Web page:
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Frank Silbermann
03-27-2007, 08:48 PM
Two things bug me about most tennis texts. Either they show you the strokes with a collection of unrealistic still poses, or they take their photographs from video of people whose strokes aren't all that good. I always wonder, "Can't they find anybody with picture-perfect strokes to film in action for this book?"

From the Wikipedia:
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Frank Kovacs (1919 - 1990) was an American tennis player in the 1940s; he was known as the "Clown Prince of Tennis" for his on-court antics but was a good enough player to be the number 3-ranked American in 1940 and the number 2 in 1941.
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Although he showed flashes of brilliance (it was said of him that on the right days, when he was briefly "in the zone", he could be unbeatable), his career results were relatively mundane. His best amateur result was a second-place finish in the U.S. National Singles Championship in 1941, losing to Bobby Riggs; he also had a second-place finish in the United States Pro Championship in 1950, losing to Pancho Segura in the finals. As tennis great Jack Kramer, and Kovacs' near contemporary, has written: "Kovacs had picture strokes, but the reason he could never win anything is because he didn't have any idea how to go about winning. He never had a set plan for a match. Hell, he never had a set plan for a shot. He could sort of decide what to do with it halfway through the stroke."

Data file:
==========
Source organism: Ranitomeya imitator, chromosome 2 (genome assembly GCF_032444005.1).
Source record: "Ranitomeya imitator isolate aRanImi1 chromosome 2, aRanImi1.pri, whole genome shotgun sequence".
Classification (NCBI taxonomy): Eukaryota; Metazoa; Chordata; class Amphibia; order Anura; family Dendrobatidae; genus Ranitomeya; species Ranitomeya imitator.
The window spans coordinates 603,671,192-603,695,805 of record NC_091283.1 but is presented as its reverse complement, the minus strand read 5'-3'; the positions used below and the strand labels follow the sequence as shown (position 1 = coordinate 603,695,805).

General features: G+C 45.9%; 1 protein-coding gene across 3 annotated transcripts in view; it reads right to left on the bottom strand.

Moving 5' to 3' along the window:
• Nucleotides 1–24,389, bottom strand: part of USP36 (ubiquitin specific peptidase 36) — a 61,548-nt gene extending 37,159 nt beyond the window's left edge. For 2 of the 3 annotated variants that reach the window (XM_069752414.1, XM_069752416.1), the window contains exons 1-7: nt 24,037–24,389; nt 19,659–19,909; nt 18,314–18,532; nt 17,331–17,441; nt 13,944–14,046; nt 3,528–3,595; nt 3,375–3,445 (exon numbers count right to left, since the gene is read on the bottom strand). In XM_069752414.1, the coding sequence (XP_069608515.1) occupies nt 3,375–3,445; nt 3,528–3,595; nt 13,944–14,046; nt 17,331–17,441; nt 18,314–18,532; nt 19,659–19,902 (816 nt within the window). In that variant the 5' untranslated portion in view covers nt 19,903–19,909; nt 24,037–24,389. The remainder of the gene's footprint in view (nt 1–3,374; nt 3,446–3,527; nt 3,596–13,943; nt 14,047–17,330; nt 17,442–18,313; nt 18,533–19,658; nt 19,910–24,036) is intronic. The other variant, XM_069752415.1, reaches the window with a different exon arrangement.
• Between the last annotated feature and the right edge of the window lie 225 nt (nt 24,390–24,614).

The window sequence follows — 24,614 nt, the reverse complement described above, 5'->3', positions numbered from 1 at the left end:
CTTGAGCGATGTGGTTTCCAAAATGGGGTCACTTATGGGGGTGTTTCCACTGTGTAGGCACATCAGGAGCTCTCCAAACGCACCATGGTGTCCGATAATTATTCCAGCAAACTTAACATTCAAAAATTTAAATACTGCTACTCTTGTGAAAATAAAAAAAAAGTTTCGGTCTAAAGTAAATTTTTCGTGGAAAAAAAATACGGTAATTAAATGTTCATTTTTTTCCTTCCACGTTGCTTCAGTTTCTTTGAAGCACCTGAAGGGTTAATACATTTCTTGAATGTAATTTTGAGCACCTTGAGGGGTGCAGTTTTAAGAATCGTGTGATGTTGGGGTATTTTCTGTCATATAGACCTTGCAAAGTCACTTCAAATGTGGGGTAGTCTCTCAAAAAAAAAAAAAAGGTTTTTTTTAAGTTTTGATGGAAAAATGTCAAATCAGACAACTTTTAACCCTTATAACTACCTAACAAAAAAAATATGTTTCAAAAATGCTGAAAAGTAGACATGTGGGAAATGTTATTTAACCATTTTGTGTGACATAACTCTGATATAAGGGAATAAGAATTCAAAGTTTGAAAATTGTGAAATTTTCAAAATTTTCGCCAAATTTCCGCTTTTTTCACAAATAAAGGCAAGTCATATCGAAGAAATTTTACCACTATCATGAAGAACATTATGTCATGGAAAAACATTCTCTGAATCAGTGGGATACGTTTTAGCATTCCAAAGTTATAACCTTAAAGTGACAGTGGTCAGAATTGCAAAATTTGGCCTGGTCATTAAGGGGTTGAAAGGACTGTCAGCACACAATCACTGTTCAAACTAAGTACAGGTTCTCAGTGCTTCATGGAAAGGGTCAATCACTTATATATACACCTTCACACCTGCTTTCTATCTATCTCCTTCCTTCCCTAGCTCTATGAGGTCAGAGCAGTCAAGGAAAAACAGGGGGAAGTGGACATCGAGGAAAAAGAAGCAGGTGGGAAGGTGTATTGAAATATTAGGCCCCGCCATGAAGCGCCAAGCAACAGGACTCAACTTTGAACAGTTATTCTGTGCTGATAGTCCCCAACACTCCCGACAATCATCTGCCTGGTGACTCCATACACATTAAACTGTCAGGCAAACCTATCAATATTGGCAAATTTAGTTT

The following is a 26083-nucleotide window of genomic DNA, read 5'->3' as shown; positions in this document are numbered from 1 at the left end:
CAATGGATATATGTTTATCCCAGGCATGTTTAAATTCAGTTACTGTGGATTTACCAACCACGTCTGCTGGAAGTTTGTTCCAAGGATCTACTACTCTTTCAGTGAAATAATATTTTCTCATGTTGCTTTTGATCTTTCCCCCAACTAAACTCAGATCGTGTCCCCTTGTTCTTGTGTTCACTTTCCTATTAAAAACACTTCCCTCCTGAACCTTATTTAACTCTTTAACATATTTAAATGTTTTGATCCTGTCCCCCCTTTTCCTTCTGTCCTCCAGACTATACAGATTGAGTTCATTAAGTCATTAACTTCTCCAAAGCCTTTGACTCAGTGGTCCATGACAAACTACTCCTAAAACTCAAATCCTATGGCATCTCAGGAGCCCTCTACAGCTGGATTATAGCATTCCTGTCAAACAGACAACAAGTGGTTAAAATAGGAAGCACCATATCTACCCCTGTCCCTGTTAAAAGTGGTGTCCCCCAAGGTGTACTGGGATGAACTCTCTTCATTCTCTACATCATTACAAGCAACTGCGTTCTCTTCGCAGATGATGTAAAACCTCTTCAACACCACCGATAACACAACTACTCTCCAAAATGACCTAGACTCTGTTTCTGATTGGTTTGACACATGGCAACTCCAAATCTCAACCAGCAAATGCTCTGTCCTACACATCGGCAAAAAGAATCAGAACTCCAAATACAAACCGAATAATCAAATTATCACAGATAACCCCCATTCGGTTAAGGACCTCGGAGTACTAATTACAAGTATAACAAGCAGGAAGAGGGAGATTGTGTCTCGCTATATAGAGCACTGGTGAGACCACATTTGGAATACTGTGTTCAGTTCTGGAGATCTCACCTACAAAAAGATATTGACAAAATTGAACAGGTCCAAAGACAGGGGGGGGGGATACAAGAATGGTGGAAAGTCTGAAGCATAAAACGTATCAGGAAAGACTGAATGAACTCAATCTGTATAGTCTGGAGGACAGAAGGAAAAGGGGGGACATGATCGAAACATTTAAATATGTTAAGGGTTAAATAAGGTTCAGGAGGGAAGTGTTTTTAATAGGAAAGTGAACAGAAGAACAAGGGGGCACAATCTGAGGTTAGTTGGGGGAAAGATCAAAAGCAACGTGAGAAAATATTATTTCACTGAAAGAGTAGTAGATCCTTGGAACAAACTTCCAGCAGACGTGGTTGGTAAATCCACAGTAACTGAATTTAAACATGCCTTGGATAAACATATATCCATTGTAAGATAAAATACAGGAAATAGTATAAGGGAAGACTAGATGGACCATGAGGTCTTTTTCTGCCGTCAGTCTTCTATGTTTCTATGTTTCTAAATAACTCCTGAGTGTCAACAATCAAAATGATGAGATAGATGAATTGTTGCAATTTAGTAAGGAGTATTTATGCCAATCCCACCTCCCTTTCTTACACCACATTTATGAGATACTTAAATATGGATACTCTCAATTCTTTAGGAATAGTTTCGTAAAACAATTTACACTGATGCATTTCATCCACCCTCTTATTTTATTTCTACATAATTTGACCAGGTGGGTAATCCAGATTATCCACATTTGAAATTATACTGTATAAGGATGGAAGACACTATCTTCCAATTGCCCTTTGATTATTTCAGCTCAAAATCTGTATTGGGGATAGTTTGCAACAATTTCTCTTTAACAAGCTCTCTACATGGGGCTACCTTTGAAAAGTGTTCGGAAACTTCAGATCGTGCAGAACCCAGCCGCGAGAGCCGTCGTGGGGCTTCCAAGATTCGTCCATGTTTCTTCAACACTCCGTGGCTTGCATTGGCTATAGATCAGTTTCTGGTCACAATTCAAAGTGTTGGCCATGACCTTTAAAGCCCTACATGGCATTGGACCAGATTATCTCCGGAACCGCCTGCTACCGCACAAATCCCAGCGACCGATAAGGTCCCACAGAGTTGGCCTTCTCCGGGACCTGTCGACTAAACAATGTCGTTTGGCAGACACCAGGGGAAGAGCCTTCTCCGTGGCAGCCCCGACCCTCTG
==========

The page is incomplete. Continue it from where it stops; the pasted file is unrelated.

Kovacs' best shot, says Kramer, was "a hard, angled backhand crosscourt, but he could never figure out how to set it up so he could take advantage of it." As Riggs said to Kramer one day: "...don't worry about Frankie.... He looks great, but give him long enough and he'll find some way to keep you in the match, and give him a little longer and he'll find a way to beat himself."
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OK, so this guy sounds like a good model (at least for people who still want to learn the classical style). Where do I go about finding video clips (or even still photos) of Frank Kovacs' forehand and backhand? Forget the fact that he wasn't a smart competitor; if his strokes were so perfect then _someone_ ought to have recorded them for posterity.